Classics for sale: 1960 Austin 152 Omnibus

There was a time when vans were new, cool and predominantly British. Next time you need to transport a bunch of your mates somewhere, ditch the LDV Convoy and get this instead

There's a very small number of vans that have broken into the public imagination, most of which have featured in film or television. Vans often have a bad reputation but, just like cars, there is a huge variation in size and styles, and there are some real classics available to buy.

In the 1950s, the British Motor Corporation supplied a small van called the J-Type, which was used for a variety of purposes, including the postal service and ice cream vendors, and later featured in the television series ‘Thomas & Friends’ and became the face of Cadbury’s chocolate down under. It was followed by the larger J2, which also was sold under several names including the Austin 152 Omnibus, an example of which is in our classifieds.

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A 1.5-litre straight-four engine, a staple of BMC’s production line-up, featured in the van, and sat directly beneath the middle passenger at the front of the vehicle, separated by just a sheet of metal and the cushion seat. A hot bottom was a given after just a few minutes of driving, though with typical British weather, that's perhaps a desirable side-effect instead of a design flaw.

There were four variants of the vehicle: a pick-up, a minibus, chassis cab and the traditional panel van shape. It marked the first time BMC had used a monocoque in one of their automobiles, though innovation didn't reach the hotbox located behind the middle passenger, the engine cranking out only 42bhp.

Sliding and traditionally hinged front doors were available, and entertainment was provided by internal lights, allowing passengers to read whatever 'publications' had been left on the tray running the width of the vehicle’s front.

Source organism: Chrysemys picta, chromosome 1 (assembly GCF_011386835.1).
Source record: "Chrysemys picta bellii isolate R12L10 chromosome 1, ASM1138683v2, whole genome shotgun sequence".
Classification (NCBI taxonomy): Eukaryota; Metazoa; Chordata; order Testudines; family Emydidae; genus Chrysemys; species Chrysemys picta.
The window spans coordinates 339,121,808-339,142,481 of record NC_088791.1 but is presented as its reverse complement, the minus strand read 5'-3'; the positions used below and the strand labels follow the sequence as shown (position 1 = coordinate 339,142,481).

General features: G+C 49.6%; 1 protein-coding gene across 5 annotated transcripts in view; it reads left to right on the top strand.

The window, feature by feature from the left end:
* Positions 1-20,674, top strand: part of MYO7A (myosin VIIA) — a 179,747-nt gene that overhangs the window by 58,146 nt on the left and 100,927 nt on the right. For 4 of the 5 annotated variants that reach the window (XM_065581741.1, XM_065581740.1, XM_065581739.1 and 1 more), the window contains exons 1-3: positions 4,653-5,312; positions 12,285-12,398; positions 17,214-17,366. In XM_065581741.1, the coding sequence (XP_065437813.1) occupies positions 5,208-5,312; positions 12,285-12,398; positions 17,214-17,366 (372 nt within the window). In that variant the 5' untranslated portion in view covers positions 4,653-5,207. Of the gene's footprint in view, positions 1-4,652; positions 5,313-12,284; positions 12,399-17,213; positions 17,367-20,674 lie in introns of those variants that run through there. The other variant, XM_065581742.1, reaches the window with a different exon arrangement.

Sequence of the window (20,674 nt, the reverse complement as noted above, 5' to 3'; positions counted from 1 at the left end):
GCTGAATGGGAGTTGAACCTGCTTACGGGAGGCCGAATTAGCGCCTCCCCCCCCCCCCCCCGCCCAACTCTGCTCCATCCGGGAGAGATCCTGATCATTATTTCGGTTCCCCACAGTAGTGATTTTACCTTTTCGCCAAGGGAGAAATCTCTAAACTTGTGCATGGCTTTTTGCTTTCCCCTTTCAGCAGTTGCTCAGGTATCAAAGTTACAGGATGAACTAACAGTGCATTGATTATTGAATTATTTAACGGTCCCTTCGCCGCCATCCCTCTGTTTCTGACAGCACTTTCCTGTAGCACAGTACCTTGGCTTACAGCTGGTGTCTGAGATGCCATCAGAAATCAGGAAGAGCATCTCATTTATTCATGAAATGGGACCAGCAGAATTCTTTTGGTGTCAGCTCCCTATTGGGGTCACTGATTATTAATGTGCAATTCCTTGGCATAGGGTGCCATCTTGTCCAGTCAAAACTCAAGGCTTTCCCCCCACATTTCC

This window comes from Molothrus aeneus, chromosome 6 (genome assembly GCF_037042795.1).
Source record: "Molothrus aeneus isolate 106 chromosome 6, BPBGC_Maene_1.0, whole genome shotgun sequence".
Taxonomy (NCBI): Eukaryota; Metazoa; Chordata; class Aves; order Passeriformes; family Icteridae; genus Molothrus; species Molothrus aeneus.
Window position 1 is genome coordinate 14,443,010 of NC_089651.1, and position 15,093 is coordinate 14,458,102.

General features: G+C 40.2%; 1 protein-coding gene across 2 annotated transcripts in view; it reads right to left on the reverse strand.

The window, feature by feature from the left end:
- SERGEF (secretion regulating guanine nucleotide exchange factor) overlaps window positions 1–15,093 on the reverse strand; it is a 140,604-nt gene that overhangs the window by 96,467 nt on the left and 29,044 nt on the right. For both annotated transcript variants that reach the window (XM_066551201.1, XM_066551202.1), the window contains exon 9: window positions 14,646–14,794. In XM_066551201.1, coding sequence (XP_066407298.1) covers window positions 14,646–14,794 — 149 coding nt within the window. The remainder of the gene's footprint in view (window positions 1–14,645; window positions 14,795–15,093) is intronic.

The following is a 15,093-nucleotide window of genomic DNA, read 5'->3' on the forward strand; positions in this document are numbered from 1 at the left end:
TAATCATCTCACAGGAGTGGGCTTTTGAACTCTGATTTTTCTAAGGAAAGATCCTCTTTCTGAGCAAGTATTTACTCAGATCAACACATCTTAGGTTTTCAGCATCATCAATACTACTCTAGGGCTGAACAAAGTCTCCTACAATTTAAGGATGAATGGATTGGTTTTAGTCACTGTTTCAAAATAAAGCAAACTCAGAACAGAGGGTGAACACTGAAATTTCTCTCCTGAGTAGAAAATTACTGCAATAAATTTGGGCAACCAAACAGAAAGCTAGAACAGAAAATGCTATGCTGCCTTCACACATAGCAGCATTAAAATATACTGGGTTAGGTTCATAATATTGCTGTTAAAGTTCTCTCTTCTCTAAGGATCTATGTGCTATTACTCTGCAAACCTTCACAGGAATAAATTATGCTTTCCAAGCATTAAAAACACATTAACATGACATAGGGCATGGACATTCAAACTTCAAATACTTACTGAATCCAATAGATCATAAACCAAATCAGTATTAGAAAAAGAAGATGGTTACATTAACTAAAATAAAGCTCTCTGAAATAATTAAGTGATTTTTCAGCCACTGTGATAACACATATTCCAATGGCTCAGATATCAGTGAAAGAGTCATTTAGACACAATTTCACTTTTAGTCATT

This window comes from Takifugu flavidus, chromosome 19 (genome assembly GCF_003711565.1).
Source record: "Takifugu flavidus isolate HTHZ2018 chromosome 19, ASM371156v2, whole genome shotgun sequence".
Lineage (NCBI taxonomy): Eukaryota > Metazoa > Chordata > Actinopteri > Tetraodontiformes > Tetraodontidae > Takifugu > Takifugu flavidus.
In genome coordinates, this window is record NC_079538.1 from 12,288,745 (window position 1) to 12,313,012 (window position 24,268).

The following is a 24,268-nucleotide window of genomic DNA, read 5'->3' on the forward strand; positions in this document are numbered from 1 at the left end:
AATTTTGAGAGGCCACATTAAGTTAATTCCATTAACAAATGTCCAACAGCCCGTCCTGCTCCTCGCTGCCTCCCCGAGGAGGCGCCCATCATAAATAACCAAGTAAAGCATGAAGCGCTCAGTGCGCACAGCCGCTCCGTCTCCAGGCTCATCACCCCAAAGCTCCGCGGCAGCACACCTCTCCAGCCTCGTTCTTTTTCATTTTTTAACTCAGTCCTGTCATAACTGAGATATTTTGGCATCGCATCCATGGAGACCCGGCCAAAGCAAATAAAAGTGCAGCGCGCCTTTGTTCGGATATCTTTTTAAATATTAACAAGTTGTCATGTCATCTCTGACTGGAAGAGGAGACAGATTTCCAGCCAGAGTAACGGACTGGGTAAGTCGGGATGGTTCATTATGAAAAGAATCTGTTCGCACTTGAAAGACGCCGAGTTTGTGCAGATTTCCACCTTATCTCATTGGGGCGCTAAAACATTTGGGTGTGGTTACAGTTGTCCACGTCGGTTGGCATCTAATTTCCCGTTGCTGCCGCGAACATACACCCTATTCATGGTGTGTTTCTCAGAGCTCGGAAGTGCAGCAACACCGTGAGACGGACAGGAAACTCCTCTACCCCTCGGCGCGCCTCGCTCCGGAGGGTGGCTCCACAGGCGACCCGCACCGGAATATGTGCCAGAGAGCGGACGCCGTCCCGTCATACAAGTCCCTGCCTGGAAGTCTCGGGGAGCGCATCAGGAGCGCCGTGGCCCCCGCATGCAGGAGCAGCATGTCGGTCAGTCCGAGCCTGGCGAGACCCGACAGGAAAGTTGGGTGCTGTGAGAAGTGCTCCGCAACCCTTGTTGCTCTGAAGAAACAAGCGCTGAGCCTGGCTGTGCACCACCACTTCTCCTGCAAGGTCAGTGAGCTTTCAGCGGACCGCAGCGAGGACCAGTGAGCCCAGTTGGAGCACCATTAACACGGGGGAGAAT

Though not stated outright in its listing, this particular 152 Omnibus appears to be the 13 seat version, giving plenty of space to trundle around with a group of friends. Be warned, though, given the era it derives from, there's no seat-belts, so any additions to the 42,000 miles already covered by previous two owners are probably best done on B roads.

Only front styling distinguished the Austin from the identical Morris models, another example of BMC's extensive rebadging exercises of the era. it proved to be reasonably popular, getting an upgraded engine from and being used as an ambulance in some areas of the UK. It was replaced by the smaller J4 in the 1960s, but its market share shrank in 1965 when a certain Ford Transit came along.

For some reason we can't quite fathom, the market for vans where the driver sat inches above the engine and behind the front window declined thereafter. Yes, the Transit might be 'safer', but your bum won't be quite as toasty. And nobody will dare call you a 'white van man' in one of these, either. So for the next time you need to shift a group of people around, head to our classifieds and give this thing a look.

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